Hopkins Students Balance Google Classroom and New LMS
Hopkins adopted a new learning management system (LMS) that, while universally adopted, is controversial in the Hopkins community.
Some features of the new website include the integration of the schedule, attendance, class pages, an assignment center, and grade book under a single program.
The Technology Committee, a group of students and faculty that recommends technology policy on campus, decided the new LMS aligned with the overall interests of the Hopkins Community. Director of Academic Technology Ben Taylor explained the goals include a “motion towards consistency in communication of assignments.” To this end, teachers now must include dates on assignment sheets, announce major deadlines, and online work in the calendar, and decide whether they will use the grading option. Taylor emphasized that teachers can continue to use Google Classroom, Hopkins’ previous
LMS: “We’re not saying you can’t use Google Classroom. We want...to be flexible and allow people to try new things.”
Math teacher Kathryn Chavez agrees, emphasizing that she can “take attendance, look up grades and assignments, and pull [the LMS] up on the board and teach kids how to use it. It’s all in one location and I don’t have to switch screens.” The experience is similar for some students, like Sophie Sonnenfeld ’21. She thinks the website is “an efficient way to keep all [her] information for classes, athletics, and school updates together in one place.”
However, some students, think Classroom provides the most unifying experience. Prairie Resch ’21 said, “As a school, we're already using Google Suite for our email and [D]rive, and everything is already connected to Google Classroom. With Classroom, students can make class posts, ask questions privately or publicly, and unsubmit work.”
Faculty and students alike complain the new LMS's lack of efficiency. According to Melchinger, “the website require[s] more time for me to program, and the results aren't 100% clear. I think the Assignment Center is keeping some of my students on task with more confidence. But we don't know if it's really teaching students to organize their time better.” Jenny Gidicsin ’21 “dislike[s] how inefficient it is to get to assignment sheets, especially on [her] phone.”
While the new website does have a notifications option, some suggest that Classroom better performed that function. Cameron Murray ’22 is disappointed “that the website doesn’t tell students which teacher made an announcement when an email notification is sent out.” Resch agrees, saying the website “is less efficient at communication than Classroom notifications.”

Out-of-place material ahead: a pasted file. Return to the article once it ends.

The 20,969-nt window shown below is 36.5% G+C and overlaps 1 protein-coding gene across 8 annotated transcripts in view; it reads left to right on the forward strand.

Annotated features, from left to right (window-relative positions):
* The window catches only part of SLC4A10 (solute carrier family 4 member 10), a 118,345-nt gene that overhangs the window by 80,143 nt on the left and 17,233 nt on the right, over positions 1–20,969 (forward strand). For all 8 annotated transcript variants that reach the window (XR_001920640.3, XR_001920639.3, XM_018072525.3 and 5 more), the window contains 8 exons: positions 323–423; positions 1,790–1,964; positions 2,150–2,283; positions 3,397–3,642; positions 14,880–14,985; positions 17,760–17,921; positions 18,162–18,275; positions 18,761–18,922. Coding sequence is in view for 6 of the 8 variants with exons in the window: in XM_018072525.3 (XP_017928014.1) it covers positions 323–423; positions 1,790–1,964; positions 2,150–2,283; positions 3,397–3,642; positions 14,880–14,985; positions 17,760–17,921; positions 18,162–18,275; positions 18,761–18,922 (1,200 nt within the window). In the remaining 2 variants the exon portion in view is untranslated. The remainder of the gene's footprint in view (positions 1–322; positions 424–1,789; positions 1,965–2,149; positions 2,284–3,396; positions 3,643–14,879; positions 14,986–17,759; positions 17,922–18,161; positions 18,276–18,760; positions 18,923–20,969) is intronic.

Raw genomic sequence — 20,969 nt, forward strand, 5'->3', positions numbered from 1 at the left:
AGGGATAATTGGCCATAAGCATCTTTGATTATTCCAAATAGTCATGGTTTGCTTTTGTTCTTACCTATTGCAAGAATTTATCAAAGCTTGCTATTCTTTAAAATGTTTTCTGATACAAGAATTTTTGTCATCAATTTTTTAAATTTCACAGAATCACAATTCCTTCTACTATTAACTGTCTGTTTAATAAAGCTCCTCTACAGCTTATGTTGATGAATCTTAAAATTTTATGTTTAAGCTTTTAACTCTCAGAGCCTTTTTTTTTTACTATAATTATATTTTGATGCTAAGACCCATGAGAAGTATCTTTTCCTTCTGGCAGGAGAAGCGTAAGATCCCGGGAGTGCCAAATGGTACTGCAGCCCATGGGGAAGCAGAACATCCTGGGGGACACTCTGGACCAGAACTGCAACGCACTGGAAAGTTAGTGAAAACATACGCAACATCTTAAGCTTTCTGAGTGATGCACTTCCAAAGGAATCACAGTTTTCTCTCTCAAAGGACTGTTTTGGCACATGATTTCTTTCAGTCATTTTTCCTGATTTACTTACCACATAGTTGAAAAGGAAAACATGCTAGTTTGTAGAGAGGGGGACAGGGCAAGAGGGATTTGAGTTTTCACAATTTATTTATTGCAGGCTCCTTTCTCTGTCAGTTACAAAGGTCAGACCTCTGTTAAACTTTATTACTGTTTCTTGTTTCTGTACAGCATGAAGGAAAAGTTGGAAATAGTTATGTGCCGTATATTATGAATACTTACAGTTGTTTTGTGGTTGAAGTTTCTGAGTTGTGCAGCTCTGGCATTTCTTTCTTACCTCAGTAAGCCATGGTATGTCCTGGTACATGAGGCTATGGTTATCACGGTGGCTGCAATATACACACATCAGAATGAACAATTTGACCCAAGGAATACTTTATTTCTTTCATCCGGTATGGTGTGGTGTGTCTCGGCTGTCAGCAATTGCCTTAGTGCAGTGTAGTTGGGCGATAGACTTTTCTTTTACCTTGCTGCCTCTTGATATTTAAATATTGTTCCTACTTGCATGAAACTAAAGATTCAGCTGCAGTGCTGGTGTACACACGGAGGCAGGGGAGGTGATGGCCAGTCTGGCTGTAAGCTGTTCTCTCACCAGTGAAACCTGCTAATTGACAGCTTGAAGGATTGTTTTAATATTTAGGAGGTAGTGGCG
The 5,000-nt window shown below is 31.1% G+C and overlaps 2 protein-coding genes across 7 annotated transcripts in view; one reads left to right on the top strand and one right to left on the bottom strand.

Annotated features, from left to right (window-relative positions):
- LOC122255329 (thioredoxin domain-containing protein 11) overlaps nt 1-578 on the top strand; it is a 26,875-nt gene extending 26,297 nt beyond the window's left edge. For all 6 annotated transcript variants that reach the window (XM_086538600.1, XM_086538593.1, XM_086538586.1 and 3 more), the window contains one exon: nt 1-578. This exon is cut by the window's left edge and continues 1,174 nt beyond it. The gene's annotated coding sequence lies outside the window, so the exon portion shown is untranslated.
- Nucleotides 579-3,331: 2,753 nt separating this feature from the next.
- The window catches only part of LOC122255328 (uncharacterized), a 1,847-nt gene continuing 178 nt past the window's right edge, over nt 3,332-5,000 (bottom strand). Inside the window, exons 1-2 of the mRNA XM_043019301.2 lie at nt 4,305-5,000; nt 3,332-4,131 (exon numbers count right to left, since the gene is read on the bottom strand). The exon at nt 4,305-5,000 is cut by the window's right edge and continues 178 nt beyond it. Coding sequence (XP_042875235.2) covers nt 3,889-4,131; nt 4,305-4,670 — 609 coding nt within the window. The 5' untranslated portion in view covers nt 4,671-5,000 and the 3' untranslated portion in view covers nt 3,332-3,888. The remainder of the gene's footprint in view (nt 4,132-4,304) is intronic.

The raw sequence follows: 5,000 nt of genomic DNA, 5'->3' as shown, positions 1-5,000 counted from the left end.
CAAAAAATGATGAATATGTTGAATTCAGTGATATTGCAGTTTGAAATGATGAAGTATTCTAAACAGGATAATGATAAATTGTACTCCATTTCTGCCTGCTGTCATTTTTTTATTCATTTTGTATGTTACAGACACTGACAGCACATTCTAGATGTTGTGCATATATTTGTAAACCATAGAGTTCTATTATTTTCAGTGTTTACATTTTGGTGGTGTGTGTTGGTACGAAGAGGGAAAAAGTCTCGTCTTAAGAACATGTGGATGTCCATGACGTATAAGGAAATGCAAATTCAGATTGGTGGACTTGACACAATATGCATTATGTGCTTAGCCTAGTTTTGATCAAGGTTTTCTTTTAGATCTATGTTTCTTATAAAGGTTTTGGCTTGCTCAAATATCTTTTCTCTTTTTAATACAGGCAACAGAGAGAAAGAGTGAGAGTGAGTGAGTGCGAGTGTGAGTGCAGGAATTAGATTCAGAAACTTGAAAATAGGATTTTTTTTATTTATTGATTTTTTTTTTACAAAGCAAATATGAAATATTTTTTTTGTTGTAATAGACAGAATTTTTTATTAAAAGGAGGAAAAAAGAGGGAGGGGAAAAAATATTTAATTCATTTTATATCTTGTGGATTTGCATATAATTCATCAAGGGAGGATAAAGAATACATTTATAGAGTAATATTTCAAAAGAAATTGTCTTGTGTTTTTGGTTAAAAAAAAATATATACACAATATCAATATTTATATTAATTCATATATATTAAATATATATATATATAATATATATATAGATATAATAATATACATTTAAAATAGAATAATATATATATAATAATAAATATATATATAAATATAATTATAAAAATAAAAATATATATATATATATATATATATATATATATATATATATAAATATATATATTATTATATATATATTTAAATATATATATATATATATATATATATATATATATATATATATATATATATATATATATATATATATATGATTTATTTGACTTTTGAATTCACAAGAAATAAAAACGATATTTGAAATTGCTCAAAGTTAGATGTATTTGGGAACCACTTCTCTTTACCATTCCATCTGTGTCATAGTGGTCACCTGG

The LMS demands signing in multiple times before accessing materials. Resch explained the inconvenience: “If I close my computer for a time, I don't need to click at all for Classroom to get back to the page whereas I have to sign back into the website and navigate back to the page I was on.” Sonnenfeld explained a similar tedious process when logging in on a smartphone, saying she, “ha[s] to mess around with the Hopkins website on Google, then sign in, then scroll through everything to look for a class, and then click on links to find assignment sheets that take you through a million different Google apps.” She hopes, though, that “a way to download a Hopkins app” could help.
Additionally, Classroom offers a specific grading feature the new website does not possess, as Taylor acknowledged: “There is one advantage to Google Classroom which is very important to teachers. That's the ability to comment and look at your work, and for that not to be seen by students until they are ready to hand them all back at all at once.” Melchinger, who writes “a lot of coaching comments on papers, like[s] Classroom's functions for dealing with comments on Google-Docs.” He continued, “I want writing to be a conversation about improvement, not just a grade-judgment dropping into a spreadsheet. That's a benefit I don't want to lose, so I chose to stick with Classroom for papers." Despite these setbacks, many appreciate, in the words of Jack Kealey ’21, the “easy to use” format of the LMS. Chavez agreed: “It’s so organized. My kids can find whatever they want, unlike Google Classroom, where you have to cursor back and try to find what was posted. It’s not a running feed; it’s a big bulletin board that everything is pinned to.” Additionally, all of Chavez’s materials from last year transferred to her current pages; thus, she doesn’t “have to remake the wheel.”
Taylor explained an additional feature that teachers felt strongly about: the website’s access to support from the Technology Department. “I can’t go into other
teachers’ Google Classroom pages. We have to be able to have a physical meeting, which I think we all know how difficult that is to schedule. With hopkins.edu, I can go in and fix it.”
Among students, online access to grades was a popular feature of the LMS. Some, like Spanish teacher and Head Adviser of the Class of 2021 Marie Doval, now allow students to see their grades online. Although aware of “how it could perhaps create a little more anxiety,“ she reported that her “small sampling [of students] likes it.” Zoe Smith ’21 appreciates this function, suggesting that it actually reduces “some of the stress of getting an assessment with a not-so-great
grade back by making [her] realize how little of an effect it really has.”
Taylor, for one, who “can already see an appreciation for unification growing,” is hopeful that students and faculty alike will understand the website’s functioning better in the future. “Even if you don’t love the interface, with the way our schedule works, you need to go there. And the more time you spend there for other things, the more familiar students are going to get, [so] it’s going to become easier to navigate.”